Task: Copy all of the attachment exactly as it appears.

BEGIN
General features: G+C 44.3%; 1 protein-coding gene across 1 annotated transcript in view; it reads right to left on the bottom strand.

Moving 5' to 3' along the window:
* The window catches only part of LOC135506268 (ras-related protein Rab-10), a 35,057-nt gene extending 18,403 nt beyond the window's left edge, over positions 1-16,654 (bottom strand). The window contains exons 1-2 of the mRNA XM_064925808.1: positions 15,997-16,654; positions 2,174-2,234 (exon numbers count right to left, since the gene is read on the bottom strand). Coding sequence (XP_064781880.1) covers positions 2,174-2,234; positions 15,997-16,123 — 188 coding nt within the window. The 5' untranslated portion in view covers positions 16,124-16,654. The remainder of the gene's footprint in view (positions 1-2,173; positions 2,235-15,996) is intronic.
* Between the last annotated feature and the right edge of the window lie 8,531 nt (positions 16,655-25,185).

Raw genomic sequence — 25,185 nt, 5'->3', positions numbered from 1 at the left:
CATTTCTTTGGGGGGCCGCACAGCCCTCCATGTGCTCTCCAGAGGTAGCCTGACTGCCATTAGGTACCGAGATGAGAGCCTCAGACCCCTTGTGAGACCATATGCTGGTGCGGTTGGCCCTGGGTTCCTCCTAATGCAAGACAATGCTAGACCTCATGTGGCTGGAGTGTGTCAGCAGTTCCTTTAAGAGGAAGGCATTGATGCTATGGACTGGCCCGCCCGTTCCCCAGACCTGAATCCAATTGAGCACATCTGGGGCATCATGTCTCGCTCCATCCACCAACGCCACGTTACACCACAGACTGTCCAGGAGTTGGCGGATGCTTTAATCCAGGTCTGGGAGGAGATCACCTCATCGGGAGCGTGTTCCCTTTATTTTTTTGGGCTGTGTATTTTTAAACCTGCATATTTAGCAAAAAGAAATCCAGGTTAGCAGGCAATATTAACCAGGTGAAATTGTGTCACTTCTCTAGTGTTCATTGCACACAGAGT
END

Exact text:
General features: G+C 44.3%; 1 protein-coding gene across 1 annotated transcript in view; it reads right to left on the bottom strand.

Moving 5' to 3' along the window:
* The window catches only part of LOC135506268 (ras-related protein Rab-10), a 35,057-nt gene extending 18,403 nt beyond the window's left edge, over positions 1-16,654 (bottom strand). The window contains exons 1-2 of the mRNA XM_064925808.1: positions 15,997-16,654; positions 2,174-2,234 (exon numbers count right to left, since the gene is read on the bottom strand). Coding sequence (XP_064781880.1) covers positions 2,174-2,234; positions 15,997-16,123 — 188 coding nt within the window. The 5' untranslated portion in view covers positions 16,124-16,654. The remainder of the gene's footprint in view (positions 1-2,173; positions 2,235-15,996) is intronic.
* Between the last annotated feature and the right edge of the window lie 8,531 nt (positions 16,655-25,185).

Raw genomic sequence — 25,185 nt, 5'->3', positions numbered from 1 at the left:
CATTTCTTTGGGGGGCCGCACAGCCCTCCATGTGCTCTCCAGAGGTAGCCTGACTGCCATTAGGTACCGAGATGAGAGCCTCAGACCCCTTGTGAGACCATATGCTGGTGCGGTTGGCCCTGGGTTCCTCCTAATGCAAGACAATGCTAGACCTCATGTGGCTGGAGTGTGTCAGCAGTTCCTTTAAGAGGAAGGCATTGATGCTATGGACTGGCCCGCCCGTTCCCCAGACCTGAATCCAATTGAGCACATCTGGGGCATCATGTCTCGCTCCATCCACCAACGCCACGTTACACCACAGACTGTCCAGGAGTTGGCGGATGCTTTAATCCAGGTCTGGGAGGAGATCACCTCATCGGGAGCGTGTTCCCTTTATTTTTTTGGGCTGTGTATTTTTAAACCTGCATATTTAGCAAAAAGAAATCCAGGTTAGCAGGCAATATTAACCAGGTGAAATTGTGTCACTTCTCTAGTGTTCATTGCACACAGAGT